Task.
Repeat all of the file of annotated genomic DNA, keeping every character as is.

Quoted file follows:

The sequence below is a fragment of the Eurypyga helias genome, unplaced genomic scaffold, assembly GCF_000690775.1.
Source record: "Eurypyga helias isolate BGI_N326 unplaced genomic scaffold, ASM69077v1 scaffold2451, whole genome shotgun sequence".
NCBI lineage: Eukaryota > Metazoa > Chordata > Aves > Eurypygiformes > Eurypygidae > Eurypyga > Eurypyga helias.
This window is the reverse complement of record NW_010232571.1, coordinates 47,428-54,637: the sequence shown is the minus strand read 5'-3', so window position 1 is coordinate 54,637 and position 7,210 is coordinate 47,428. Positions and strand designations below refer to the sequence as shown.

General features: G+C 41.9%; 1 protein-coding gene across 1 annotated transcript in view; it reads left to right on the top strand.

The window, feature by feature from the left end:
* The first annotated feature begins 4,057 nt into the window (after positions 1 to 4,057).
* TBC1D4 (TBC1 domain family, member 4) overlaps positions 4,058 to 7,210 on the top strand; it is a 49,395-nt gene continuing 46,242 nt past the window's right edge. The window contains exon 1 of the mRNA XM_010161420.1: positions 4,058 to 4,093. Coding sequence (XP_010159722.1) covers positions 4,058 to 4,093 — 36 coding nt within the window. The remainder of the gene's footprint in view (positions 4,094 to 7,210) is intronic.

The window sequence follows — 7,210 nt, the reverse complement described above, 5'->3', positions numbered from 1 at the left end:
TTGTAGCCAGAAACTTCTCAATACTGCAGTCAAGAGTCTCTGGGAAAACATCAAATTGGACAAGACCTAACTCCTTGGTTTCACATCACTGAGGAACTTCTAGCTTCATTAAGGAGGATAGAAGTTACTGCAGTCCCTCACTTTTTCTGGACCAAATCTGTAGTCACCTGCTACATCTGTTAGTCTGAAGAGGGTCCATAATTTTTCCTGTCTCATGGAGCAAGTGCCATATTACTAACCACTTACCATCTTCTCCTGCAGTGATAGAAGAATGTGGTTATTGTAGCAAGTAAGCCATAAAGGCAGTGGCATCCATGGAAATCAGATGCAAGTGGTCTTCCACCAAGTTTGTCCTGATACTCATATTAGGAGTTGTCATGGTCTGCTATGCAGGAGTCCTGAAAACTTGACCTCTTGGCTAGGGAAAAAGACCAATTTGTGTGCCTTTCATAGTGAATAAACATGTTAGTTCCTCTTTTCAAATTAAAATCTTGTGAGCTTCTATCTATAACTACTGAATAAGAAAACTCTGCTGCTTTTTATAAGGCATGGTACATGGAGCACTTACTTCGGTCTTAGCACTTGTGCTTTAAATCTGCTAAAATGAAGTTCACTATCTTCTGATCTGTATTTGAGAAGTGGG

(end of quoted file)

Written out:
The sequence below is a fragment of the Eurypyga helias genome, unplaced genomic scaffold, assembly GCF_000690775.1.
Source record: "Eurypyga helias isolate BGI_N326 unplaced genomic scaffold, ASM69077v1 scaffold2451, whole genome shotgun sequence".
NCBI lineage: Eukaryota > Metazoa > Chordata > Aves > Eurypygiformes > Eurypygidae > Eurypyga > Eurypyga helias.
This window is the reverse complement of record NW_010232571.1, coordinates 47,428-54,637: the sequence shown is the minus strand read 5'-3', so window position 1 is coordinate 54,637 and position 7,210 is coordinate 47,428. Positions and strand designations below refer to the sequence as shown.

General features: G+C 41.9%; 1 protein-coding gene across 1 annotated transcript in view; it reads left to right on the top strand.

The window, feature by feature from the left end:
* The first annotated feature begins 4,057 nt into the window (after positions 1 to 4,057).
* TBC1D4 (TBC1 domain family, member 4) overlaps positions 4,058 to 7,210 on the top strand; it is a 49,395-nt gene continuing 46,242 nt past the window's right edge. The window contains exon 1 of the mRNA XM_010161420.1: positions 4,058 to 4,093. Coding sequence (XP_010159722.1) covers positions 4,058 to 4,093 — 36 coding nt within the window. The remainder of the gene's footprint in view (positions 4,094 to 7,210) is intronic.

The window sequence follows — 7,210 nt, the reverse complement described above, 5'->3', positions numbered from 1 at the left end:
TTGTAGCCAGAAACTTCTCAATACTGCAGTCAAGAGTCTCTGGGAAAACATCAAATTGGACAAGACCTAACTCCTTGGTTTCACATCACTGAGGAACTTCTAGCTTCATTAAGGAGGATAGAAGTTACTGCAGTCCCTCACTTTTTCTGGACCAAATCTGTAGTCACCTGCTACATCTGTTAGTCTGAAGAGGGTCCATAATTTTTCCTGTCTCATGGAGCAAGTGCCATATTACTAACCACTTACCATCTTCTCCTGCAGTGATAGAAGAATGTGGTTATTGTAGCAAGTAAGCCATAAAGGCAGTGGCATCCATGGAAATCAGATGCAAGTGGTCTTCCACCAAGTTTGTCCTGATACTCATATTAGGAGTTGTCATGGTCTGCTATGCAGGAGTCCTGAAAACTTGACCTCTTGGCTAGGGAAAAAGACCAATTTGTGTGCCTTTCATAGTGAATAAACATGTTAGTTCCTCTTTTCAAATTAAAATCTTGTGAGCTTCTATCTATAACTACTGAATAAGAAAACTCTGCTGCTTTTTATAAGGCATGGTACATGGAGCACTTACTTCGGTCTTAGCACTTGTGCTTTAAATCTGCTAAAATGAAGTTCACTATCTTCTGATCTGTATTTGAGAAGTGGG